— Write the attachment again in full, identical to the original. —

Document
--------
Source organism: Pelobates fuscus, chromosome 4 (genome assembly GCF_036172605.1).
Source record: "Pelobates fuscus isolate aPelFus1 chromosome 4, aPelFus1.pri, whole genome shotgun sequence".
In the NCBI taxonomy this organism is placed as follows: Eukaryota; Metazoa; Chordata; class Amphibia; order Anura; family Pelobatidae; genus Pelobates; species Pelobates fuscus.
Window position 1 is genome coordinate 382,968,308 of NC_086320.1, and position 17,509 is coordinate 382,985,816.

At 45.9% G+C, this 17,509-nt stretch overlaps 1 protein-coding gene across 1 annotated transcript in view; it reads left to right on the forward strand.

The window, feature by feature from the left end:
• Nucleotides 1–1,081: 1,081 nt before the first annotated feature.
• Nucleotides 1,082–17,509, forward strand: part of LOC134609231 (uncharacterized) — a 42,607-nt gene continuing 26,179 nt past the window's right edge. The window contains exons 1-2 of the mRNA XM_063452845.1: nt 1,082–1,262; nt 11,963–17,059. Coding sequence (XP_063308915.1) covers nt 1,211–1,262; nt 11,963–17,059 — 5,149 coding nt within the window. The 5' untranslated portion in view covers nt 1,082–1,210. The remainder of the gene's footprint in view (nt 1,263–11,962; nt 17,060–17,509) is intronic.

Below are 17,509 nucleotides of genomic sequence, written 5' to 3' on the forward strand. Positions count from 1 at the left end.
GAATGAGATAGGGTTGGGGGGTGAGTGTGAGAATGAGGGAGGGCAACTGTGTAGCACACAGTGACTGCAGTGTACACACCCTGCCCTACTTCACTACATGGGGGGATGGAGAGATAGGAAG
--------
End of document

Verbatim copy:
Source organism: Pelobates fuscus, chromosome 4 (genome assembly GCF_036172605.1).
Source record: "Pelobates fuscus isolate aPelFus1 chromosome 4, aPelFus1.pri, whole genome shotgun sequence".
In the NCBI taxonomy this organism is placed as follows: Eukaryota; Metazoa; Chordata; class Amphibia; order Anura; family Pelobatidae; genus Pelobates; species Pelobates fuscus.
Window position 1 is genome coordinate 382,968,308 of NC_086320.1, and position 17,509 is coordinate 382,985,816.

At 45.9% G+C, this 17,509-nt stretch overlaps 1 protein-coding gene across 1 annotated transcript in view; it reads left to right on the forward strand.

The window, feature by feature from the left end:
• Nucleotides 1–1,081: 1,081 nt before the first annotated feature.
• Nucleotides 1,082–17,509, forward strand: part of LOC134609231 (uncharacterized) — a 42,607-nt gene continuing 26,179 nt past the window's right edge. The window contains exons 1-2 of the mRNA XM_063452845.1: nt 1,082–1,262; nt 11,963–17,059. Coding sequence (XP_063308915.1) covers nt 1,211–1,262; nt 11,963–17,059 — 5,149 coding nt within the window. The 5' untranslated portion in view covers nt 1,082–1,210. The remainder of the gene's footprint in view (nt 1,263–11,962; nt 17,060–17,509) is intronic.

Below are 17,509 nucleotides of genomic sequence, written 5' to 3' on the forward strand. Positions count from 1 at the left end.
GAATGAGATAGGGTTGGGGGGTGAGTGTGAGAATGAGGGAGGGCAACTGTGTAGCACACAGTGACTGCAGTGTACACACCCTGCCCTACTTCACTACATGGGGGGATGGAGAGATAGGAAG